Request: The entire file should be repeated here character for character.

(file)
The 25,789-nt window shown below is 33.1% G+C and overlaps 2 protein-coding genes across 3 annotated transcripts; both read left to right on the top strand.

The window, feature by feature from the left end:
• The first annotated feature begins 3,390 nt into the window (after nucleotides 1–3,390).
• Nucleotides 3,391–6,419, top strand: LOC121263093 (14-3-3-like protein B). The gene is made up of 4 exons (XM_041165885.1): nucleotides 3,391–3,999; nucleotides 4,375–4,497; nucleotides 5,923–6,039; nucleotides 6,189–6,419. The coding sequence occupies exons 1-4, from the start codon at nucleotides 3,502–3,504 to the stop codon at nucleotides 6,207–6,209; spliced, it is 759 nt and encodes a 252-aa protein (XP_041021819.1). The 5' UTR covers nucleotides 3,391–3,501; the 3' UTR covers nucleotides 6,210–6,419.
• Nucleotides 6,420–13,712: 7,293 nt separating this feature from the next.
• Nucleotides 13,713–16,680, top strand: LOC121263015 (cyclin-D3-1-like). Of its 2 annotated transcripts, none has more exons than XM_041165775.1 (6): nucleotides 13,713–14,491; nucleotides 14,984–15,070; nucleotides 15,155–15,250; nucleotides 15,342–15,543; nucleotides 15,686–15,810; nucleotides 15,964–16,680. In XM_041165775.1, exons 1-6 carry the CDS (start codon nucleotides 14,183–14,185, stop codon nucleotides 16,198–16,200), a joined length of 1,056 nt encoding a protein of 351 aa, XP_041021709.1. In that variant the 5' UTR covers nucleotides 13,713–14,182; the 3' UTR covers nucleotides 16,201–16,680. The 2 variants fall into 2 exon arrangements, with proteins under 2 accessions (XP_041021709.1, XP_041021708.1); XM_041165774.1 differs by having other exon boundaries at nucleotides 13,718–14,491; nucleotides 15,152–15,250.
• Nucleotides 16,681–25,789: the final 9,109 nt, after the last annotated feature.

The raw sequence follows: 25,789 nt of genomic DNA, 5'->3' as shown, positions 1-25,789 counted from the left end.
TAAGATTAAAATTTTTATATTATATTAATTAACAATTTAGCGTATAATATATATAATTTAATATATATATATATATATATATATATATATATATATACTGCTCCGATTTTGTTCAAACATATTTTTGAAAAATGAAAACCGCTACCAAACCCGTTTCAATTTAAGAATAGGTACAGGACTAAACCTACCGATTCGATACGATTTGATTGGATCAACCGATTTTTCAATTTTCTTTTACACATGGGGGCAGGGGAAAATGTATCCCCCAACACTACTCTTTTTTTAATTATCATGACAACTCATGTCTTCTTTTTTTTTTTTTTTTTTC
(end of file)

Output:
The 25,789-nt window shown below is 33.1% G+C and overlaps 2 protein-coding genes across 3 annotated transcripts; both read left to right on the top strand.

The window, feature by feature from the left end:
• The first annotated feature begins 3,390 nt into the window (after nucleotides 1–3,390).
• Nucleotides 3,391–6,419, top strand: LOC121263093 (14-3-3-like protein B). The gene is made up of 4 exons (XM_041165885.1): nucleotides 3,391–3,999; nucleotides 4,375–4,497; nucleotides 5,923–6,039; nucleotides 6,189–6,419. The coding sequence occupies exons 1-4, from the start codon at nucleotides 3,502–3,504 to the stop codon at nucleotides 6,207–6,209; spliced, it is 759 nt and encodes a 252-aa protein (XP_041021819.1). The 5' UTR covers nucleotides 3,391–3,501; the 3' UTR covers nucleotides 6,210–6,419.
• Nucleotides 6,420–13,712: 7,293 nt separating this feature from the next.
• Nucleotides 13,713–16,680, top strand: LOC121263015 (cyclin-D3-1-like). Of its 2 annotated transcripts, none has more exons than XM_041165775.1 (6): nucleotides 13,713–14,491; nucleotides 14,984–15,070; nucleotides 15,155–15,250; nucleotides 15,342–15,543; nucleotides 15,686–15,810; nucleotides 15,964–16,680. In XM_041165775.1, exons 1-6 carry the CDS (start codon nucleotides 14,183–14,185, stop codon nucleotides 16,198–16,200), a joined length of 1,056 nt encoding a protein of 351 aa, XP_041021709.1. In that variant the 5' UTR covers nucleotides 13,713–14,182; the 3' UTR covers nucleotides 16,201–16,680. The 2 variants fall into 2 exon arrangements, with proteins under 2 accessions (XP_041021709.1, XP_041021708.1); XM_041165774.1 differs by having other exon boundaries at nucleotides 13,718–14,491; nucleotides 15,152–15,250.
• Nucleotides 16,681–25,789: the final 9,109 nt, after the last annotated feature.

The raw sequence follows: 25,789 nt of genomic DNA, 5'->3' as shown, positions 1-25,789 counted from the left end.
TAAGATTAAAATTTTTATATTATATTAATTAACAATTTAGCGTATAATATATATAATTTAATATATATATATATATATATATATATATATATATATACTGCTCCGATTTTGTTCAAACATATTTTTGAAAAATGAAAACCGCTACCAAACCCGTTTCAATTTAAGAATAGGTACAGGACTAAACCTACCGATTCGATACGATTTGATTGGATCAACCGATTTTTCAATTTTCTTTTACACATGGGGGCAGGGGAAAATGTATCCCCCAACACTACTCTTTTTTTAATTATCATGACAACTCATGTCTTCTTTTTTTTTTTTTTTTTTC